Fans will get to see if the Minnesota Twins truly can hang over their next nine games. Starting Thursday, the Twins will see starting pitchers Jose Quintana (8.7 K/9, 2.47 K/B), Trevor Bauer (7 IP, 2 ER, 2 BB, 8 K in last start against Twins), Corey Kluber (11 K/9, 4.71 K/BB), Josh Tomlin (9.33 K/BB), Chris Sale (12.2 K/9), Drew Pomeranz (10.4 K/9), Rick Porcello (4.72 K/BB), David Price (BOS 3-1 in his four June starts) and Jason Vargas (200 ERA+). All those games are on the road.
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The premiere games will be when Jose Berrios takes on Chris Sale in Boston on Monday, and when veterans Ervin Santana and Jason Vargas do battle in Kansas City next Friday. The Twins have to be underdogs in just about all nine of those games, though.
The Twins better hope they get some pitching reinforcements. Right now the Twins are running Nik Turley out there, but they just signed Dillon Gee, so expect him to get a start over that nine-game stretch.
Hector Santiago is getting a rehab start on Wednesday for the Rochester Red Wings, and if all goes well, he could pitch as early as Tuesday against Pomeranz. That could end up being a big game for the Twins and Santiago, who has fallen and can’t get up.
The bullpen could also use reinforcements, and Alan Busenitz doesn’t seem to be the answer. Phil Hughes could also pitch out of the bullpen for Rochester on Wednesday. Expect Hughes to take longer to get back to MLB ready, but he’d be a welcomed addition to the worst bullpen in baseball. If Hughes can even get through a lineup once, he would leave fewer innings for guys like Matt Belisle (5.1 BB/9) and Craig Breslow (5 SO/9). Hughes will likely be forced back up during that brutal nine-game stretch for the Twins whether he’s pitching well at AAA or not.
This is the stretch of games that will turn contenders into sellers. Consider if the Twins go 2-7 over that nine-game stretch. They’d be two games under .500 at best, and with Cleveland’s offense finally taking off (and three more games coming against them) the Twins could be looking up from farther down in the AL Central than the 1.5 games they are entering Wednesday.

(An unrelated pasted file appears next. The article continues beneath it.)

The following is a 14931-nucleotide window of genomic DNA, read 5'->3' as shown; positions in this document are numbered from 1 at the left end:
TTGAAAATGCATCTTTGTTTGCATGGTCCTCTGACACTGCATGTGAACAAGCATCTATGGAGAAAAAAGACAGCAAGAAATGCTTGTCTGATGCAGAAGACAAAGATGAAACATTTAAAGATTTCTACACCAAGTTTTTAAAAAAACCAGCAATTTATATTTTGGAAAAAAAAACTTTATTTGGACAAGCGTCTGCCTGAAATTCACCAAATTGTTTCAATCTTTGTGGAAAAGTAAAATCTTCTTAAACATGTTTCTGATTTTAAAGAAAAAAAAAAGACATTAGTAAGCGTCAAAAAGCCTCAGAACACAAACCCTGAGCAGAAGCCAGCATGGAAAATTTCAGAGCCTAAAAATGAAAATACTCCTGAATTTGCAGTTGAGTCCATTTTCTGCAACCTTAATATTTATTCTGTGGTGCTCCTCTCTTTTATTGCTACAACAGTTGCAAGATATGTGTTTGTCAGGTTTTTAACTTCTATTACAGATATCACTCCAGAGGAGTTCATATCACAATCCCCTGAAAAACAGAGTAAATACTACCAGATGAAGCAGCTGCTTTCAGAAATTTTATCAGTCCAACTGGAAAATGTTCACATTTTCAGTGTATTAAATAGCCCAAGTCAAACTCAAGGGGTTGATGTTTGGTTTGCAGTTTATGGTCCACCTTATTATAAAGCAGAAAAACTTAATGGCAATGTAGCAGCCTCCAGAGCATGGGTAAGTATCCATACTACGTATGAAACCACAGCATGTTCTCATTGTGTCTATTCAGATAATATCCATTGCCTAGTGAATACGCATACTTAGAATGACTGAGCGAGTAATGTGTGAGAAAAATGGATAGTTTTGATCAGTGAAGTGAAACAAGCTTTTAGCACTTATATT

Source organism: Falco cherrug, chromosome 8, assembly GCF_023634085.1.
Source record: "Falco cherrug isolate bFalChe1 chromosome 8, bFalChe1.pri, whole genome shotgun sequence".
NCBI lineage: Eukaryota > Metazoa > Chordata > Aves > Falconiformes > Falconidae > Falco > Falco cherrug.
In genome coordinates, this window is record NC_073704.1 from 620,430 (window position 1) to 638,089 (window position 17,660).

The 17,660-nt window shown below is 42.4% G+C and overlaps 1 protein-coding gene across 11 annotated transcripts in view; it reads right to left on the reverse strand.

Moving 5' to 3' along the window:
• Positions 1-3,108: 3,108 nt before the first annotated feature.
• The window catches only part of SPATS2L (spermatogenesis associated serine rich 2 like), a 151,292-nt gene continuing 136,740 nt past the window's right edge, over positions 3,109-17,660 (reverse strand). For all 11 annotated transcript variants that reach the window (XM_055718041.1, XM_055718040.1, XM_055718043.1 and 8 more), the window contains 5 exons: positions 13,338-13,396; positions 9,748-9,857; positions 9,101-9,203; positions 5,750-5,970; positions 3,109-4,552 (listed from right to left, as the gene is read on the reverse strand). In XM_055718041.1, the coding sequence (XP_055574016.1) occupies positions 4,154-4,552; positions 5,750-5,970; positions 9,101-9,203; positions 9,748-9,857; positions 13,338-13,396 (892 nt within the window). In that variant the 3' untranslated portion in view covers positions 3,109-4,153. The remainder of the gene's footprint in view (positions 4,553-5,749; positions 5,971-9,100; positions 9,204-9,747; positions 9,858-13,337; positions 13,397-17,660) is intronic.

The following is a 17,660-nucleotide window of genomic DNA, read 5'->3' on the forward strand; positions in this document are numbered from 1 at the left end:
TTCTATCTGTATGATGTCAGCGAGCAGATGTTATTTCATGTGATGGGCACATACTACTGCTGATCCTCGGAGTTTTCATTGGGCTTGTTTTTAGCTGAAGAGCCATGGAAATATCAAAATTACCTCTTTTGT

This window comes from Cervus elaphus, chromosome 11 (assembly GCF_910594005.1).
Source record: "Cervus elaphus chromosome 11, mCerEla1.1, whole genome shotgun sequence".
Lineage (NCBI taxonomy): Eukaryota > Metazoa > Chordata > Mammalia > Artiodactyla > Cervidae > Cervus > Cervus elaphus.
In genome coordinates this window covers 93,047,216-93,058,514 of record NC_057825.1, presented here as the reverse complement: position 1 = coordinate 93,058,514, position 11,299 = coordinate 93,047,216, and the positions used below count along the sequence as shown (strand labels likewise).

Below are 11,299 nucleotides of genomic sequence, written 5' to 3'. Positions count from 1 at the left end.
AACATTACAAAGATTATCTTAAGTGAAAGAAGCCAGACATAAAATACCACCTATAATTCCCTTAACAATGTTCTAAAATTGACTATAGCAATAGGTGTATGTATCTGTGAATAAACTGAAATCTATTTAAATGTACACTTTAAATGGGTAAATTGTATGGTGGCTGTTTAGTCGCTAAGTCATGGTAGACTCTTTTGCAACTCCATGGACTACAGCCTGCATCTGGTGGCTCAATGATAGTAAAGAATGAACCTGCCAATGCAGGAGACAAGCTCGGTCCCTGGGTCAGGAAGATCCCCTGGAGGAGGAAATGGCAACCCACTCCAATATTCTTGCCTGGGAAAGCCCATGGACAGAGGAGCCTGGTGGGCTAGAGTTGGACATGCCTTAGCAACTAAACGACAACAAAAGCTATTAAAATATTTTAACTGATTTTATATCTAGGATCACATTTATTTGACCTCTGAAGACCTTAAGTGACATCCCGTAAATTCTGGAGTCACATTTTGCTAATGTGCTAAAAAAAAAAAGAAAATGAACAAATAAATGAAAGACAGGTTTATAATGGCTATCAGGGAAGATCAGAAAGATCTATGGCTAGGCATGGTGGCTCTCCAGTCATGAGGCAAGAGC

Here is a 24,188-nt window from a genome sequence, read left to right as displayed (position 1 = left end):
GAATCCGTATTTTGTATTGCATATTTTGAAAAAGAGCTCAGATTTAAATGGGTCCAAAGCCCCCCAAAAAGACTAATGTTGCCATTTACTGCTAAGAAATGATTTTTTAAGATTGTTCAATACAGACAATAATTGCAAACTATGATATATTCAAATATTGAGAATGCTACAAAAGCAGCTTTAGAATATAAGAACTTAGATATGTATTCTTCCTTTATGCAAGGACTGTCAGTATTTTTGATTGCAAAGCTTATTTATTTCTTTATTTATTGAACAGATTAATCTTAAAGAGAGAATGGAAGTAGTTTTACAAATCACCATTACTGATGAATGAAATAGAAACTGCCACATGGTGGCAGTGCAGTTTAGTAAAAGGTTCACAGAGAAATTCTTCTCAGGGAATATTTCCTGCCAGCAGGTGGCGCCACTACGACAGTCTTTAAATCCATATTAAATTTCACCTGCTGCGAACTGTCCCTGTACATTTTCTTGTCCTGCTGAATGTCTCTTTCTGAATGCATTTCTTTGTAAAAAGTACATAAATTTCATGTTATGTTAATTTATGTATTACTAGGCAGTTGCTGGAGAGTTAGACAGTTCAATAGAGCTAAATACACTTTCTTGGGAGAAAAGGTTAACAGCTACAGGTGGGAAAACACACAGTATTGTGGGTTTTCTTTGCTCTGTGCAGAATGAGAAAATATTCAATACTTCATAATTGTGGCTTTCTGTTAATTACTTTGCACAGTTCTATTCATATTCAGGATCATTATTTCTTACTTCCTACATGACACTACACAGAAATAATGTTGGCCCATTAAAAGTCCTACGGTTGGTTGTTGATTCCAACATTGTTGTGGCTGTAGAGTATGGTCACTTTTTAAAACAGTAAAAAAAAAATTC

The Twins will have 10 more games after the nine-game stretch against playoff-caliber starting pitching to avoid becoming sellers at the deadline. Regardless, you can bet new chief of baseball operations Derek Falvey will be active over his first Trade Deadline. It won’t take much for him to be as active as Terry Ryan ever was.
So who do the Twins move? Santana’s value has plummeted lately, and given the Twins don’t have enough MLB-caliber pitchers to start every fifth day, it’s a safe bet anyone capable of eating innings will be sticking around.
Brian Dozier’s value has dried up a bit, too, which isn’t all bad. He’s still signed through 2018, and at a very reasonable rate next season ($6 million). This offseason or the deadline next season would be a good time to shop him, depending how Nick Gordon performs if he gets a cup of coffee when rosters expand this season. Mike Berardino of the Pioneer Press said it’s a possibility. Gordon would likely push Jorge Polanco to second base.
The most valuable players on the team aren’t going anywhere. Zach Granite can bang on the door all he wants, but Byron Buxton is going nowhere. Neither is Max Kepler, and I doubt Eddie Rosario would be moved given he’s not even arbitration eligible until 2019.
Robbie Grossman is one of the most valuable trade chip the Twins have, and I expect him to be shopped. He’s not an everyday outfielder, but man, can he hit. I think Falvey really likes Grossman. But what’s not to like? His OPS+ is 112, and he’s absolutely wrecking right-handed pitching (6 HR, .435 SLG, .801 OPS). He’s not bad against lefties either (.441 OBP, .741 OPS). He still has the highest on-base percentage amongst designated hitters at .389 and should be an All-star. He has a higher OPS than Hanley Ramirez, Victor Martinez, Mark Trumbo, Albert Pujols and Carlos Beltran. Grossman will be arbitration eligible next year and would be a fantastic addition as a designated hitter for a playoff team, but I can’t expect any of the teams of the players mentioned to make a move for the position.
That leaves Eduardo Escobar, who is on fire to say the least. He has hits in seven straight games and is 22-for-45 in June. His .838 OPS is fourth amongst shortstops, and his OPS+ is a team- and career-high 121. While he’s a below-average defensive shortstop, there are plenty of playoff-bound teams who would love to have a utility bat with a 1.066 OPS against lefties. And the Twins don't need to be out of it to move Escobar. He's arbitration eligible for the final time next year and will make considerably more than the $2.6 million he’s being paid this season. He will also be a free agent after next season.
Escobar can play just about everywhere, which makes me think the Chicago Cubs would be a perfect fit. Escobar could give Addison Russell a breather against lefties (Russell is hitting .219/.349/.346 against them this season), and play the outfield for Kyle Schwarber against lefties (Schwarber has a .567 OPS against lefties this year).